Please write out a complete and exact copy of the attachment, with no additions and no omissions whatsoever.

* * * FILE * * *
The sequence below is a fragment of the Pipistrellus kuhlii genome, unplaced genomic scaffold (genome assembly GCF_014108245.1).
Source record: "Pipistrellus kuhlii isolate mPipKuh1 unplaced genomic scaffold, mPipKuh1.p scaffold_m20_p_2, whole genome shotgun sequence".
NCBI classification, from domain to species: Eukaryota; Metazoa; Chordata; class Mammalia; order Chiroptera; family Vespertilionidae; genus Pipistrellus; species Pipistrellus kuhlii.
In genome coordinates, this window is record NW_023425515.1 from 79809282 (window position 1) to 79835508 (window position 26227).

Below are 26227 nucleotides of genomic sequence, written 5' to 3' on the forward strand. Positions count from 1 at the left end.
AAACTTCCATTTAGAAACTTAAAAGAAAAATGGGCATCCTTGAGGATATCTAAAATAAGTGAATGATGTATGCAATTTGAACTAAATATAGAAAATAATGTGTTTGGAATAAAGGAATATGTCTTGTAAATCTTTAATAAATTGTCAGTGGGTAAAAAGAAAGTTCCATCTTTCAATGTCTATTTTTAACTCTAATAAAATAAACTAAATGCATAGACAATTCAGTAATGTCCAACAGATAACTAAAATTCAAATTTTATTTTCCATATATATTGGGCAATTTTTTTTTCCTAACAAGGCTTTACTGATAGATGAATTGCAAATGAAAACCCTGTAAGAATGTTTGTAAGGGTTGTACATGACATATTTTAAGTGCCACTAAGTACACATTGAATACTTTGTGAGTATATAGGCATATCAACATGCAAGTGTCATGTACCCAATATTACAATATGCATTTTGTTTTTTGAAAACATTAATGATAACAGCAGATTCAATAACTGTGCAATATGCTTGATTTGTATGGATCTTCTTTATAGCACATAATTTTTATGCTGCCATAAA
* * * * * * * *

The sequence below is a fragment of the Pipistrellus kuhlii genome, unplaced genomic scaffold (genome assembly GCF_014108245.1).
Source record: "Pipistrellus kuhlii isolate mPipKuh1 unplaced genomic scaffold, mPipKuh1.p scaffold_m20_p_2, whole genome shotgun sequence".
NCBI classification, from domain to species: Eukaryota; Metazoa; Chordata; class Mammalia; order Chiroptera; family Vespertilionidae; genus Pipistrellus; species Pipistrellus kuhlii.
In genome coordinates, this window is record NW_023425515.1 from 79809282 (window position 1) to 79835508 (window position 26227).

Below are 26227 nucleotides of genomic sequence, written 5' to 3' on the forward strand. Positions count from 1 at the left end.
AAACTTCCATTTAGAAACTTAAAAGAAAAATGGGCATCCTTGAGGATATCTAAAATAAGTGAATGATGTATGCAATTTGAACTAAATATAGAAAATAATGTGTTTGGAATAAAGGAATATGTCTTGTAAATCTTTAATAAATTGTCAGTGGGTAAAAAGAAAGTTCCATCTTTCAATGTCTATTTTTAACTCTAATAAAATAAACTAAATGCATAGACAATTCAGTAATGTCCAACAGATAACTAAAATTCAAATTTTATTTTCCATATATATTGGGCAATTTTTTTTTCCTAACAAGGCTTTACTGATAGATGAATTGCAAATGAAAACCCTGTAAGAATGTTTGTAAGGGTTGTACATGACATATTTTAAGTGCCACTAAGTACACATTGAATACTTTGTGAGTATATAGGCATATCAACATGCAAGTGTCATGTACCCAATATTACAATATGCATTTTGTTTTTTGAAAACATTAATGATAACAGCAGATTCAATAACTGTGCAATATGCTTGATTTGTATGGATCTTCTTTATAGCACATAATTTTTATGCTGCCATAAA